# PHP: Sessions, Include and Require

September 19, 2018

To start playing with the upcoming concepts in PHP, let’s create a new folder inside {your_xampp_directory}/htdocs and call it advanced.

Remember: By default, {your_xampp_directory} is located in C:\xampp\ in Windows, /opt/lampp/ in Linux and /192.168.64.2/lampp/ in OS X.

# Session

Let’s say you visit Twitter, Facebook, Commonlounge (😉), or any of your other favorite websites. If you open multiple tabs, or you close your current tab and open it again in five tabs, you’ll notice that you don’t get logged out if you were already logged in. Even on a website where you are not required to log-in, some information is often preserved from one tab to another, or if you close the tab and re-open in a few minutes.

On internet applications, this information is preserved using the concept of sessions. A session is a way to store information about a single user (like userid, username, etc.) to be used across multiple pages.

In PHP, this is done using the $_SESSION superglobal array. By default, session variables last until the user closes the browser. ## Starting a PHP Session A PHP session is easily started by calling the session_start() function. This function first checks if a session is already started and if not, it starts one. It is recommended to put the call to session_start() at the beginning of the PHP code. Open up your code editor and write this code: <!-- page1.php --> <?php session_start(); // starting the session ?> <html> <body> <?php$_SESSION["userid"] = 1;
$_SESSION["username"] ="Commonlounge"; echo "Session started"; ?> </body> </html> Save this file as page1.php. Open your browser and go to http://localhost/advanced/page1.php (for OS X, replace localhost with the IP address you had). You will see: Session started Great! PHP just started a session for us and using the superglobal associative array $_SESSION, it set the userid and username keys to 1 and Commonlounge respectively.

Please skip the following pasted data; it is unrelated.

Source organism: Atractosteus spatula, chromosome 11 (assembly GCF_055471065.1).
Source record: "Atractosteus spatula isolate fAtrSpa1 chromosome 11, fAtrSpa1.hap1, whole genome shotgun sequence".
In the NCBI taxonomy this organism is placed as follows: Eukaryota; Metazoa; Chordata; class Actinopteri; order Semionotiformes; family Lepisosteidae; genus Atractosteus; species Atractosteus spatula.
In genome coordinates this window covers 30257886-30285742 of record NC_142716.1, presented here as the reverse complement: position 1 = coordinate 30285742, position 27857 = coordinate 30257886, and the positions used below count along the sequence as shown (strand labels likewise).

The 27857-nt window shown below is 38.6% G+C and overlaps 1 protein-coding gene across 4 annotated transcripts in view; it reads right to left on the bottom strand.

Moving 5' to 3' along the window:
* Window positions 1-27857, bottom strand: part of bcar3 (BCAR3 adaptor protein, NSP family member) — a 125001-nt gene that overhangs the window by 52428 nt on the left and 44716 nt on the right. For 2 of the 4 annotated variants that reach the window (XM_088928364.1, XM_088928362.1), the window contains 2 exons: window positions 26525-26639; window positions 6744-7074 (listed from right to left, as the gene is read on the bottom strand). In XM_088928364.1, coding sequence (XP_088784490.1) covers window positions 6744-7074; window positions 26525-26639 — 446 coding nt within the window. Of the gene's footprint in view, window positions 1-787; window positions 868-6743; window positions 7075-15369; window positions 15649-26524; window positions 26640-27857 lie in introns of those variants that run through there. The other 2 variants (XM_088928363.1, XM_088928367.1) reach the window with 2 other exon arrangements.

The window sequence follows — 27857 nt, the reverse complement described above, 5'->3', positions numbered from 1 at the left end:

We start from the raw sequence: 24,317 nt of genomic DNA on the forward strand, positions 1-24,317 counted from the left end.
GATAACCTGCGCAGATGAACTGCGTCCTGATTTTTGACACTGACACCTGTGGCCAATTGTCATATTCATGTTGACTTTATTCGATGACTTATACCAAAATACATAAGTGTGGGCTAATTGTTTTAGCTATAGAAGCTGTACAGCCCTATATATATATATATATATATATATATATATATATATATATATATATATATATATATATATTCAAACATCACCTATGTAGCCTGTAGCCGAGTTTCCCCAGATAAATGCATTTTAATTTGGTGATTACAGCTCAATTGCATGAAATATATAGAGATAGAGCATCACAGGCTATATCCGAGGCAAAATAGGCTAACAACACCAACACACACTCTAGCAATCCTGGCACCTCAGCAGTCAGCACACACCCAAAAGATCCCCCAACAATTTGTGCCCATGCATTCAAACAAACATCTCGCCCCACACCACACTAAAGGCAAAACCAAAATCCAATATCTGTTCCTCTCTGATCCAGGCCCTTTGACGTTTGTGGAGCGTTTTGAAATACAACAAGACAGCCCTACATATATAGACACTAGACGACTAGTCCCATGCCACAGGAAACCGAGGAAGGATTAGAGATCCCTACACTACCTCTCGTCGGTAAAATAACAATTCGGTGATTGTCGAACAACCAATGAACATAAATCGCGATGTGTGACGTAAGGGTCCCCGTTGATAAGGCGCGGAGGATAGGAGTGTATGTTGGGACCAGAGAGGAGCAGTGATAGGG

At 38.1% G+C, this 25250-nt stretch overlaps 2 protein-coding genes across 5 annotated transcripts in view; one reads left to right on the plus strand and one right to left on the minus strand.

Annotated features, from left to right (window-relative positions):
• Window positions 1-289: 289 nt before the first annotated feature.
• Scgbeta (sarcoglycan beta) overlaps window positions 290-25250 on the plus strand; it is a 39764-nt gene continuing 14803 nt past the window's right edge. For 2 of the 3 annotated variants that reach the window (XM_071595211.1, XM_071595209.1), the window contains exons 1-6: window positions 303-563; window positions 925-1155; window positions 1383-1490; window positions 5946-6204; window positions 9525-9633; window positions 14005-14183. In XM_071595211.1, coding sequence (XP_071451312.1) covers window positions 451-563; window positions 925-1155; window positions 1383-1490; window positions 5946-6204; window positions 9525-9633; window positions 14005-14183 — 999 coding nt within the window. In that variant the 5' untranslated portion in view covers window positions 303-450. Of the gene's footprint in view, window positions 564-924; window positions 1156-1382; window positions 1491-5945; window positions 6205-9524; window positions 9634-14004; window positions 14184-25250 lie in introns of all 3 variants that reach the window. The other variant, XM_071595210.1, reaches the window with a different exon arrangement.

The main purpose of storing these values is to use them across multiple pages. So let’s go ahead and create another PHP file and call it page2.php:

<!-- page2.php -->
<?php
session_start(); // starting the session
?>
<html>
<body>
<?php
echo "Your id is: " . $_SESSION["userid"] . "<br>"; echo "Your username is: " .$_SESSION["username"];
?>
</body>
</html>

Notice that session variables are not passed individually to each new page, instead they are retrieved from the session we open at the beginning of each page using the session_start() function.

Now save the file and go to http://localhost/advanced/page2.php in your browser:

Your id is: 1
Your username is: Commonlounge

Amazing, right? page2.php knows that page1.php has started a session and set certain values in a session variable and page2.php can access those values just by using the superglobal $_SESSION! How does page2.php know that page1.php started a session? PHP first creates a unique identifier for a particular session which is a random string of 32 hexadecimal numbers. Then, when a session is opened on another page, it scans the computer for an identifier. If there is a match, it accesses that session, if not, it starts a new session. ## Modifying a PHP Session To change a session variable, we can simply overwrite it. We can also make use of the isset() function to check if session variable is already set or not. <!-- page2.php --> <?php session_start(); // starting the session if (isset($_SESSION["username"])) {
$_SESSION["username"] = "Dave"; } ?> <html> <body> <?php echo "Your id is: " .$_SESSION["userid"] . "<br>";